Kusama would bounce into the 1960s RAT office in New York with a mixture of timidity and bravado. She was years from being famous, but persevered promoting her art happenings – usually naked – at landmarks like the Statue of Liberty.
I didn’t understand her, but liked her and the idea that she was staging her sometimes outrageous happenings in public places. Human flesh and nudity, bared and dancing in front of behemoths like the Dow chemical building is street art, contrasting frail bodies against the machine. Kusama was political in the deepest way.
I was also attracted to Kusama’s bravery. I couldn’t imagine myself in Tokyo trying to navigate a strange language and fighting with a thousand other artists for a bit of media recognition. We talked a bit about Japan where I had lived, but we didn’t bond over the artistry of Shinto shrines or even the varieties of sake. Her manner was polite and persistent, single minded on her artistic path.
She took kidding well. “Kusama, are you going to be naked at the next happening?”
She would demur and say something like, “That’s for the performers.”
“Kusama. For this to be a genuine revolutionary event, everyone should be naked. The director needs to be naked too.”
Click on Image to See A Short Film on Kusama
Kusama wouldn’t blush, but say something obscure like she was observing nudity as a portal into another dimension. I learned from friends who visited her nearby loft that Kusama, on one level, used nude art happening as an exploration of her own feelings of sexual solitude and vulnerability.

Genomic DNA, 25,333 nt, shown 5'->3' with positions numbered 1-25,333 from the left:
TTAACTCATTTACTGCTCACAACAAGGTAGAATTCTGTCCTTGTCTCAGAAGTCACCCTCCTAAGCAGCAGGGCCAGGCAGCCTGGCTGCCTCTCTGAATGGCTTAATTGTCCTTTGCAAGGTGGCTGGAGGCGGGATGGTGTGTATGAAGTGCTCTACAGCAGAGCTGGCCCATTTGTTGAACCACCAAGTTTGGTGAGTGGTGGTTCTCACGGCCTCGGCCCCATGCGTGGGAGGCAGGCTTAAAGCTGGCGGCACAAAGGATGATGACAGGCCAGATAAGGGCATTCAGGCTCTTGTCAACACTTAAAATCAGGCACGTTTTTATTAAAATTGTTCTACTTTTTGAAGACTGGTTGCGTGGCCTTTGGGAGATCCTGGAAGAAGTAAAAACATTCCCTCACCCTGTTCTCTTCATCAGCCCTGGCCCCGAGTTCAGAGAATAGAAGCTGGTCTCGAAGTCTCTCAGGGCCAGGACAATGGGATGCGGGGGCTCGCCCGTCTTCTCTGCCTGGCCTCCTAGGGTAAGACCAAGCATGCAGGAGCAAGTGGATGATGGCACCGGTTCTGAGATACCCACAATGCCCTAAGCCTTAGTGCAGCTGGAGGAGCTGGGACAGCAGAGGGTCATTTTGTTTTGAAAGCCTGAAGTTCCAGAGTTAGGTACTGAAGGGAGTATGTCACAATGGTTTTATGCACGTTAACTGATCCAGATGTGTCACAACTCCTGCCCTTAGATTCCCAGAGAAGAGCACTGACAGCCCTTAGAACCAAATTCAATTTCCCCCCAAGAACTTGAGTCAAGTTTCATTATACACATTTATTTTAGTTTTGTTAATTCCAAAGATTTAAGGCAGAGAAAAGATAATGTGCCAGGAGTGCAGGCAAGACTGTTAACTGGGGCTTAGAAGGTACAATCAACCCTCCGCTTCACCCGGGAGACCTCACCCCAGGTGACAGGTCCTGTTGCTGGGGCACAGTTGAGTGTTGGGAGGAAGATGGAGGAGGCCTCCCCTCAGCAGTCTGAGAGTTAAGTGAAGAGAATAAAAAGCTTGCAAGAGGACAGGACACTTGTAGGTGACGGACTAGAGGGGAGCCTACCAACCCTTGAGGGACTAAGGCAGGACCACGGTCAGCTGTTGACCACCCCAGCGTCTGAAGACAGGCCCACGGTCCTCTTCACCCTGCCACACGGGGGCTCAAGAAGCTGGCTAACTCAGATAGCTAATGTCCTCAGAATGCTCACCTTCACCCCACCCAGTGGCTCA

She later painted what might be called polka dots on her nude dancers. But where others saw polka dots Kusama saw black holes, interstellar voids in consciousness, wormholes in space and time – maybe she was showing up in an alternate universe?
It guess it took something as edgy as RAT, where work rather than a resume is what counted. RAT embraced Kusama’s art happenings, and became her first venue for New York publicity.
In 1998, Kusama returned to Tokyo and checked herself into a mental hospital where she’s lived ever since. Each morning she arises, walks to her art studio a few blocks away, puts in a full working day, and then returns to the hospital, where she could feel safe, in the evening. Kusama’s life inspired me for more than her artistic accomplishments. Where others would take similar mental kinks and use them as an excuse to be nonproductive, Kusama heroically arranged her life so she could function at the highest level.
Jeffrey Nightbyrd Shero © 2016
Jeff Nightbyrd Shero and Michael Eakin organized and edited the original Austin Sun.